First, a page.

Qualcomm’s New Snapdragon Branding Urges Power Users to Choose S4 Chips
Following Nokia‘s move to simplify its smartphone line, Qualcomm may be doing the same in trying to simplify the branding behind its various mobile Snapdragon processors to allow customers to easily discern between a high-end and an entry-level smartphone with its chipset. The new branding convention will be S1, S2, S3, and S4 where S1 will represent the entry-level tier while S4 will represent the most powerful, multimedia-centric Snapdragon you can buy on the market.
The naming convention is a definite improvement over the current MSM8260 branding that’s on some chipsets where Qualcomm employees three letters followed by a four digit number. However, for the most basic of consumers, having 4 different lines of Snapdragon may prove to be just too confusing and would require Qualcomm and device makers to educate consumers for the new campaign to be successful.
Often times, device-makers advertise features of the phone–such as YouTube-ready, WiFi-enabled, Bluetooth-compatible, GPS on-board–rather than the individual specs of the phone. For consumers, specs are often meaningless until the phone doesn’t work as expected–video stutters, constant buffering, slow network connectivity, or GPS lags and delays. As such, an S1 or S3 chip may mean little to consumers in the immediate future. Moreover, with marketing hype being placed behind dual-core, quad-core, and other multi-core chipsets in the future, consumers would probably be drawn to the core-advantage rather than the lengthy description of what the Snapdragon categories entail.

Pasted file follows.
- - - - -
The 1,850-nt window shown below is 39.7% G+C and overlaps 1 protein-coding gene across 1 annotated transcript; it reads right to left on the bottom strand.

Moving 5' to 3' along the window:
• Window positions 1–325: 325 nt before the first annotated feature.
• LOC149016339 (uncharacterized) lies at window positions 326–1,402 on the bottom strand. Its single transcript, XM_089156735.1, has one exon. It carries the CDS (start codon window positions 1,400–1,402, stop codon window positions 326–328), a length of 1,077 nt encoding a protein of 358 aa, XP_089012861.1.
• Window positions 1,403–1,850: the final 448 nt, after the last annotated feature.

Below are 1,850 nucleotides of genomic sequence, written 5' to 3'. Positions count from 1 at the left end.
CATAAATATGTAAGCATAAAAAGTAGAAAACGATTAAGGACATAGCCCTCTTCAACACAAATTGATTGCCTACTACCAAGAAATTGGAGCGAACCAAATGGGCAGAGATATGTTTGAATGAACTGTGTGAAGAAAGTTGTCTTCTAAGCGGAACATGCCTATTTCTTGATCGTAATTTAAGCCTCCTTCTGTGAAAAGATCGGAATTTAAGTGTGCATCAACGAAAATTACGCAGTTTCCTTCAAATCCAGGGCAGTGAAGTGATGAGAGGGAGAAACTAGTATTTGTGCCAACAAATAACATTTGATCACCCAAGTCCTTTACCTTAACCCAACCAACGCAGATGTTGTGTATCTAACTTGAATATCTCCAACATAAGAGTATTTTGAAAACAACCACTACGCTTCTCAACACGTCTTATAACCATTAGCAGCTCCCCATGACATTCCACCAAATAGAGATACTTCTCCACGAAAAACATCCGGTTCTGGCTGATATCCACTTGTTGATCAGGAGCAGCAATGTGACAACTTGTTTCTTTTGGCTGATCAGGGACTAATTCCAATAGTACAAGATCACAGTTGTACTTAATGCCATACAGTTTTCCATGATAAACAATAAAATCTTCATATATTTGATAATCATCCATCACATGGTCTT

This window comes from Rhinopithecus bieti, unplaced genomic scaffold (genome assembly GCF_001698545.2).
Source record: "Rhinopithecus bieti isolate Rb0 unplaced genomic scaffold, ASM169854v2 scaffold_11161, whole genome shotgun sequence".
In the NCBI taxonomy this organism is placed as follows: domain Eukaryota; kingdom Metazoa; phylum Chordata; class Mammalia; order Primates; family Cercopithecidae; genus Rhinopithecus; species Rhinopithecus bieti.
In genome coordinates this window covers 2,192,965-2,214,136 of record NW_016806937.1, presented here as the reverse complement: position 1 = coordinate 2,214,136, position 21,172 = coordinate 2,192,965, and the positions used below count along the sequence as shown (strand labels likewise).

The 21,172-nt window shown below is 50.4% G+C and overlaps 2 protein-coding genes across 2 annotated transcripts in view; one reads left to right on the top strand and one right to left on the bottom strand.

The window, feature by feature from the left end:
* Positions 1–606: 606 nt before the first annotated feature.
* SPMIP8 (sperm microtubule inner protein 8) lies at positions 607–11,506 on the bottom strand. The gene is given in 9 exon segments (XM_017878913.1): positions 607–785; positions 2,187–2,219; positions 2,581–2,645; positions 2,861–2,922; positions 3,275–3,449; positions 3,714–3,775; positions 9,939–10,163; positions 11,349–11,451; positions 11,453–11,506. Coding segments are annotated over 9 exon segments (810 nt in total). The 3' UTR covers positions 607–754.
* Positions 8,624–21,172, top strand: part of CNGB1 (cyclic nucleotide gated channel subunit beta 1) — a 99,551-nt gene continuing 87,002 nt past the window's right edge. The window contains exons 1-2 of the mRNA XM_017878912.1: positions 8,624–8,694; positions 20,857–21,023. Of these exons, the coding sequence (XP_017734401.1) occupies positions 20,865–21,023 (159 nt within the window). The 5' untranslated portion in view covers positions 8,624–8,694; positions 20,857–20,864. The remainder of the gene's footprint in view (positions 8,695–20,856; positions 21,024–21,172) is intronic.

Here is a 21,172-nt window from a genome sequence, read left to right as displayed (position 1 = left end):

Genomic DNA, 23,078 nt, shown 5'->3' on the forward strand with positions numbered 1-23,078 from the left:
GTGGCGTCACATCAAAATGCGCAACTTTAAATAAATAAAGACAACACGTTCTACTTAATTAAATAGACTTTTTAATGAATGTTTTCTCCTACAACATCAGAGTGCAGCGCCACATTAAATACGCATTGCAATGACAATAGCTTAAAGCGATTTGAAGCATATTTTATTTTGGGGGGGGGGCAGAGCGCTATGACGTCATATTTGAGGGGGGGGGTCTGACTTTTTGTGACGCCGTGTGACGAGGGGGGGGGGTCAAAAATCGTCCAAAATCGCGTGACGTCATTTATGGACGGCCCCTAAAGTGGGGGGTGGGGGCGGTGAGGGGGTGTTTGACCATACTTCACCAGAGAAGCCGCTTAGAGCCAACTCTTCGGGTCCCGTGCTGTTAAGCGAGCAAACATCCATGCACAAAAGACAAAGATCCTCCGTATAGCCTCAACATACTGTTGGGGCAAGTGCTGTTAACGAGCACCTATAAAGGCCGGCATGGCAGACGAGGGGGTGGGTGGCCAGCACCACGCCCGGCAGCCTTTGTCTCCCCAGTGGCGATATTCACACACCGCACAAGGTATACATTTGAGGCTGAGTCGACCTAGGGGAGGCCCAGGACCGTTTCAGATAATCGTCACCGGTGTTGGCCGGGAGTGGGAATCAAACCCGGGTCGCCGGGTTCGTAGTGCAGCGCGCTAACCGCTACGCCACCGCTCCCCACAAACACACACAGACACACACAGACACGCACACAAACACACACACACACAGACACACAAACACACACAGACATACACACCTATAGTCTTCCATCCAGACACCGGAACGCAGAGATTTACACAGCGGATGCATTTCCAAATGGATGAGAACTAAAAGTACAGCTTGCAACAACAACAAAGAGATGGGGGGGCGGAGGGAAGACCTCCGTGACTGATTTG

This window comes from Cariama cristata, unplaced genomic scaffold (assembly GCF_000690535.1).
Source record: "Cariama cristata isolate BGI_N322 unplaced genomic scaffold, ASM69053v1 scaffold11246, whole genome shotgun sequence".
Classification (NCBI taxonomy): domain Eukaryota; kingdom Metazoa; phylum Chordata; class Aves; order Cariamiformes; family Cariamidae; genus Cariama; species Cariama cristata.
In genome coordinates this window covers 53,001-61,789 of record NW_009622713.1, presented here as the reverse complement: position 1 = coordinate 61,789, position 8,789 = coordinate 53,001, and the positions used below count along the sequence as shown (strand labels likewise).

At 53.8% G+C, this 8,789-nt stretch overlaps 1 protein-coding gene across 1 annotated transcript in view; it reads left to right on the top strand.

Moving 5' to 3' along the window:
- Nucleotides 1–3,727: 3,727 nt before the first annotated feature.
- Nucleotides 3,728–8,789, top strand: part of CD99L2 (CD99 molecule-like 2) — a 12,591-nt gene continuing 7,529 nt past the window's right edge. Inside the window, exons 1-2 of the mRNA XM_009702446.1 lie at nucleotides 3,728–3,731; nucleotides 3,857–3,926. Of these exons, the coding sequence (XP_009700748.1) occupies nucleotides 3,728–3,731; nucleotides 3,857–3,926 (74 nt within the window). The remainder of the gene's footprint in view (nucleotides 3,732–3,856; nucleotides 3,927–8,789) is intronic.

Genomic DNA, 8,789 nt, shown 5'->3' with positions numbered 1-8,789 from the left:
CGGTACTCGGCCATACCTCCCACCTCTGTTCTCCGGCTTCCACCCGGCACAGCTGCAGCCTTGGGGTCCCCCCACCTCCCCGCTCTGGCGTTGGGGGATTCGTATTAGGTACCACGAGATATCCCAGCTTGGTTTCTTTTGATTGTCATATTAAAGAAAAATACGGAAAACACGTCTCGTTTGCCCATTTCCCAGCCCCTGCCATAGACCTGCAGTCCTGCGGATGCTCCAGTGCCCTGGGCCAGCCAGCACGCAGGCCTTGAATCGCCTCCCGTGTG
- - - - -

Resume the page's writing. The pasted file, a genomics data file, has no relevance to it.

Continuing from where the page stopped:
I think a better branding convention would be Snapdragon Consumer, Multimedia, Pro, and Extreme where the names would give an indication of the purpose or application for the chipset itself. However, as it stands, the S1 will be geared at the mass market phones, the S2 will be for high-end phones nad tablets, like the Thunderbolt, and the S3 will be for performance products like the EVO 3D and Sensation from HTC. Currently, there are no S4 chipset, which is supposed to cover the 1.6 GHz and 2.5 GHz multi-core space.
The S-number naming is definitely a step in the appropriate direction, but may be too much for consumers to remember. Given that Intel had two chipsets in the past for its processors–the Pentium and Centrino–and later added the Atom, perhaps Qualcomm can have more memorable, relevant names.